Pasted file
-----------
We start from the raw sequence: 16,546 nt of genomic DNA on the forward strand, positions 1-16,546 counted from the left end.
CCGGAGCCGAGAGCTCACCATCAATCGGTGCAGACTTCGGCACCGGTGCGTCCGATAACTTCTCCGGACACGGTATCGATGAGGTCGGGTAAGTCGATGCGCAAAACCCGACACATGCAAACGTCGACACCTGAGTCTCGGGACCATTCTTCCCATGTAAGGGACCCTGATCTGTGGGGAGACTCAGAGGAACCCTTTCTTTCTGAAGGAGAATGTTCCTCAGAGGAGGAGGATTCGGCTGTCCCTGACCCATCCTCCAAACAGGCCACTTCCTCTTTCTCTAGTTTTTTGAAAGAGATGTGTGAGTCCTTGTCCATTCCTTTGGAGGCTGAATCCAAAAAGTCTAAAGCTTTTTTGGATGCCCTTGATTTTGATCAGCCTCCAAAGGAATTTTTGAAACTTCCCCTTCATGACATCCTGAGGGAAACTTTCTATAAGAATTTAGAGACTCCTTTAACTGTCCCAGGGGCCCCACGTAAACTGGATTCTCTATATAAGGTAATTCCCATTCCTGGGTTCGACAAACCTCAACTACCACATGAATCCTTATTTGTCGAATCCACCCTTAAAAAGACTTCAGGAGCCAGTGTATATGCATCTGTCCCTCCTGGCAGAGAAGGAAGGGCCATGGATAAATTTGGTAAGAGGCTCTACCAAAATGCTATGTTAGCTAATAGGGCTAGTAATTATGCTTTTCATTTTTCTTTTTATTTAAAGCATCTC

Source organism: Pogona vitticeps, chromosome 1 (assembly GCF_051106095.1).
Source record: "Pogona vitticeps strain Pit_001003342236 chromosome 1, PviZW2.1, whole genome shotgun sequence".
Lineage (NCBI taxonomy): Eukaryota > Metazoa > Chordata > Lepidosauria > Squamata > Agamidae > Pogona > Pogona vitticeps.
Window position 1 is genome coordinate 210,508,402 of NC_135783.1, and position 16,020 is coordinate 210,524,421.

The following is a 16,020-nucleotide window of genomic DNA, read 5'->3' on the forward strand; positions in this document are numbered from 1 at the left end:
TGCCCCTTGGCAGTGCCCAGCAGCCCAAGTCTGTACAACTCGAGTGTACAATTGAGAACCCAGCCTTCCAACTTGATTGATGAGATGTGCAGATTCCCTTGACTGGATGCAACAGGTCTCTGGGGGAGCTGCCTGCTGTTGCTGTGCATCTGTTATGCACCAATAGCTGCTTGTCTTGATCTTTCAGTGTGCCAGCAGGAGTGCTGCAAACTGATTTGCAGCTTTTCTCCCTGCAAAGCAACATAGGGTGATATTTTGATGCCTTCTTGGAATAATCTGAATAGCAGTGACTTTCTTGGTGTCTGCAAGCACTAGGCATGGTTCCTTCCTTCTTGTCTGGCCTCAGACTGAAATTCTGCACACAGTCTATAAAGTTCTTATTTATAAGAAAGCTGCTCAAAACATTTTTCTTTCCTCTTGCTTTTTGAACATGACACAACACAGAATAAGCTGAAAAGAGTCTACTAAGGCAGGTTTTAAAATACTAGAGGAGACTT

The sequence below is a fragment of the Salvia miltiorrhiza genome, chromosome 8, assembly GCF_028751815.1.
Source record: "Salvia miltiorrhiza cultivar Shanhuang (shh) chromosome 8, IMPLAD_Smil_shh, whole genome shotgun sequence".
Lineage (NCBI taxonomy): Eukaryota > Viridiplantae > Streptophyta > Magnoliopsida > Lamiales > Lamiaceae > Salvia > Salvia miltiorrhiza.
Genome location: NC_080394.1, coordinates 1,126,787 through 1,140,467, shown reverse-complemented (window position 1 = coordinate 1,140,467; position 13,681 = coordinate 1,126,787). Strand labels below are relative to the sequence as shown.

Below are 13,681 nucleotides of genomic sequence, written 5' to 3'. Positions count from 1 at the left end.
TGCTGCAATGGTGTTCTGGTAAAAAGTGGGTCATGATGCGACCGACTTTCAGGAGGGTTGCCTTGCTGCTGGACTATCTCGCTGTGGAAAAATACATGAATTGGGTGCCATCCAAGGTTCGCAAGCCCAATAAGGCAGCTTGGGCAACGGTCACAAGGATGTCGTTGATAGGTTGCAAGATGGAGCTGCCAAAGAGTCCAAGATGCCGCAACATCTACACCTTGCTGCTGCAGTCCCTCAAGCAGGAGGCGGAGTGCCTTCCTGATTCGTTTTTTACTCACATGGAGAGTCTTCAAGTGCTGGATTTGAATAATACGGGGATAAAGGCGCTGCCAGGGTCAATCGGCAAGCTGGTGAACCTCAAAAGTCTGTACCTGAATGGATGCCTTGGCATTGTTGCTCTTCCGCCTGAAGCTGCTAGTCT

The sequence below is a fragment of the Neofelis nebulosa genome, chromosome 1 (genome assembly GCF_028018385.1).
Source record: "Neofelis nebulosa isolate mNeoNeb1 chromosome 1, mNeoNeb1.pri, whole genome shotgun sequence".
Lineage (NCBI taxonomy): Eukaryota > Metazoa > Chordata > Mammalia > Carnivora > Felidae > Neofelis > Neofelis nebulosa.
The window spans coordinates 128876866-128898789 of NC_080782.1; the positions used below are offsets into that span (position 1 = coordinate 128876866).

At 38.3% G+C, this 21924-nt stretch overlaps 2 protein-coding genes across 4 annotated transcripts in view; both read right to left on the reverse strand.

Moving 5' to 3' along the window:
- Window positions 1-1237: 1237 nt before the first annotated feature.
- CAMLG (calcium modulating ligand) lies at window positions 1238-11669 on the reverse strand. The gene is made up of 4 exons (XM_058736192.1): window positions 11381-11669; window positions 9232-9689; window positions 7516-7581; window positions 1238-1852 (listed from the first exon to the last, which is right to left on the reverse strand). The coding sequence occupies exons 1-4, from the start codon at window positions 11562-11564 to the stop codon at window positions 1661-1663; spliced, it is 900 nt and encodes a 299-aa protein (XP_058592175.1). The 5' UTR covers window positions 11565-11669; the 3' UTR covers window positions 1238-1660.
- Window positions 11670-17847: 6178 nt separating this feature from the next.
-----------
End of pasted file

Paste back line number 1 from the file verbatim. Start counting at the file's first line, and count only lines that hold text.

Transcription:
We start from the raw sequence: 16,546 nt of genomic DNA on the forward strand, positions 1-16,546 counted from the left end.